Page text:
New Orleans' black population dropped 57% a year after Hurricane Katrina, while the white population declined 36%, according to an analysis by three demographers of new U.S. census data that confirm the disaster's disproportionate impact on the city's racial composition. Billed as the "first full picture" of the mass migration after the hurricane, the analysis also found that New Orleanians displaced to Houston and other cities were more likely to be black, uneducated and poor. By contrast, those who relocated to the city's suburbs were more likely to be white, educated and well off.
Though many New Orleans leaders had lamented the uneven toll on black citizens when the levees broke and flooded much of the city, demographer William H. Gray of the Brookings Institution, one of the study's authors, said it was still surprising to see the data show it in such stark terms.
"The fact that it really is the case is what's surprising," Gray said. "The flow of migration shows there is a fairly clear pattern."
The analysis painted a picture of post-Katrina New Orleans as a city notably whiter, older and less populous than it had been during the 2000 census, with fewer children, fewer renters and a more educated citizenry.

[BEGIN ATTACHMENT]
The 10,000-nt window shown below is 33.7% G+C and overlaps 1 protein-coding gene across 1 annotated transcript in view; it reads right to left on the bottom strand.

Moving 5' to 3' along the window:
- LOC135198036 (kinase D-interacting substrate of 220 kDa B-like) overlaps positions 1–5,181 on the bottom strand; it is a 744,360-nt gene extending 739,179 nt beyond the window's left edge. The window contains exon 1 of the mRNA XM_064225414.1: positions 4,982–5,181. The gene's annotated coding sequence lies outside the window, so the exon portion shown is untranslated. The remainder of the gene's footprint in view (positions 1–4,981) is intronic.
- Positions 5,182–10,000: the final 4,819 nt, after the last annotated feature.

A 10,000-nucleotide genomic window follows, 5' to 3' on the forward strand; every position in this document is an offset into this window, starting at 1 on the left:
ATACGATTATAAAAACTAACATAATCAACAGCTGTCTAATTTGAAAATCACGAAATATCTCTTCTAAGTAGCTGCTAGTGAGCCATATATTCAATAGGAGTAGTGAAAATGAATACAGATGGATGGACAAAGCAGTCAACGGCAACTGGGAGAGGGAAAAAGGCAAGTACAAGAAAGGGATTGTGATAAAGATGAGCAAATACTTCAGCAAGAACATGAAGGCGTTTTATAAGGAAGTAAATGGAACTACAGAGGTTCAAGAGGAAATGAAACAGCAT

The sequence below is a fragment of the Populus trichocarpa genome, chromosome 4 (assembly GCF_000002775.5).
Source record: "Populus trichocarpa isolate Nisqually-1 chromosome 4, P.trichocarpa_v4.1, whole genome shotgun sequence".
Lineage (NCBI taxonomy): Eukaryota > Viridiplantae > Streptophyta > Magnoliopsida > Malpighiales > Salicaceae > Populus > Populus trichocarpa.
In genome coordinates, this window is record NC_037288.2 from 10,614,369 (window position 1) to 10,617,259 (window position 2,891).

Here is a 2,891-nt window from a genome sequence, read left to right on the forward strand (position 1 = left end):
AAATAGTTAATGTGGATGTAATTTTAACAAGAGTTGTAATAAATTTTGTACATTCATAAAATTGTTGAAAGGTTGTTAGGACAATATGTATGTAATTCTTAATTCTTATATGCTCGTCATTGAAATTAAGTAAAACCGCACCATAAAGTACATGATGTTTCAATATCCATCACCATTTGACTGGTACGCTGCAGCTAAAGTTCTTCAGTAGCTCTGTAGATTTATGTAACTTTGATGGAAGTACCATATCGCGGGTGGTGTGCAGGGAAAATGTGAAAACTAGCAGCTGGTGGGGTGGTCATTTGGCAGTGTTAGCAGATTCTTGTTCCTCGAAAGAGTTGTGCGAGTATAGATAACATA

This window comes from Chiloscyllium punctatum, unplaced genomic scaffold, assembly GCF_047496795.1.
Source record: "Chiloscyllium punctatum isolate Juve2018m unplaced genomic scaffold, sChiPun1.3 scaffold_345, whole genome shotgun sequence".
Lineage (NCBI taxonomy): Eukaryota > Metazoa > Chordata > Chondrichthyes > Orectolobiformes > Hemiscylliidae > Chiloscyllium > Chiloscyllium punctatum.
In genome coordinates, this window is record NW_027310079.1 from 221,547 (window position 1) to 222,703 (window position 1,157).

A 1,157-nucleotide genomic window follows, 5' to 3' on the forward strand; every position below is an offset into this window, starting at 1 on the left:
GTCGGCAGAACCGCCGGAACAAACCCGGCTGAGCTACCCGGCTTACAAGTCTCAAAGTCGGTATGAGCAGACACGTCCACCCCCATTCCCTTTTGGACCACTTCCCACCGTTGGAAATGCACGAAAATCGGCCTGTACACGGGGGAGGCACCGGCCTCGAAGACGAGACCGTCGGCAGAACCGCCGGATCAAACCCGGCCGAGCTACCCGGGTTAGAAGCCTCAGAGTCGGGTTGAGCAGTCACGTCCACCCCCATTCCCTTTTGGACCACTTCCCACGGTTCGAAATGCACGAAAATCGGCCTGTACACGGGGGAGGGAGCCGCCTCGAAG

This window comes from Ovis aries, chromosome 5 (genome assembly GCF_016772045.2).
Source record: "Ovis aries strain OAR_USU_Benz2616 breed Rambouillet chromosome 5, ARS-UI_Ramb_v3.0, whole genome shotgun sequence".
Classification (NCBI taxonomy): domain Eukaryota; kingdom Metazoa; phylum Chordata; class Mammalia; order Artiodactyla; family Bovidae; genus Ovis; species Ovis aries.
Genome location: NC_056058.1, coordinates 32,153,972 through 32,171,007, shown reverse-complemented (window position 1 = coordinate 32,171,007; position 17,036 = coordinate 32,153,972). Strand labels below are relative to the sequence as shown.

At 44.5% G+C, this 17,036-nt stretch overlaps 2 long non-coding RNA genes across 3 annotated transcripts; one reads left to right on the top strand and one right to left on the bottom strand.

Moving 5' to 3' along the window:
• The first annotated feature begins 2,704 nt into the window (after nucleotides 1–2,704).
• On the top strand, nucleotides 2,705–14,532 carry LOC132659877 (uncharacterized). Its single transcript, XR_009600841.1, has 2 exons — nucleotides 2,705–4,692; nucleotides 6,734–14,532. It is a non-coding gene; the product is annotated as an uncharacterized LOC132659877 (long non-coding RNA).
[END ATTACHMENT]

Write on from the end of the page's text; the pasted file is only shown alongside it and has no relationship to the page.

However, it also noted that the city was still a "majority minority" city, with African Americans making up roughly 58% of the population when the federal government's data snapshot was taken last summer.
"The census estimates make plain that the city of New Orleans sustained a much more substantial loss of its black population than of its whites," the demographers concluded. They added, "The black loss, however, was not sufficient to shift the racial composition of the city."
Gray and the others touted their work as the first real apples-to-apples comparison since the hurricane two years ago. The analysis primarily contrasted data from the U.S. Census Bureau's 2006 American Community Survey and 2006 population estimate with similar information collected as part of the 2000 U.S. census. The demographers were given an advance look at the new census data, which is being released today. They also examined other federal data, including tax forms filed with the Internal Revenue Service, to determine who had been living in a different place last year.
One of their more surprising findings, given the many anecdotal reports about an influx of Latino immigrants into New Orleans since Katrina, was that the Census Bureau's 2006 figures for the city and metropolitan area showed a Latino population of just 4% to 6%, and that it was smaller than in 2005.
However, "to the extent that Latino workers moved to New Orleans after the storm and lived in hastily arranged housing, it is very likely" that federal surveys missed many of the new arrivals, the demographers concluded.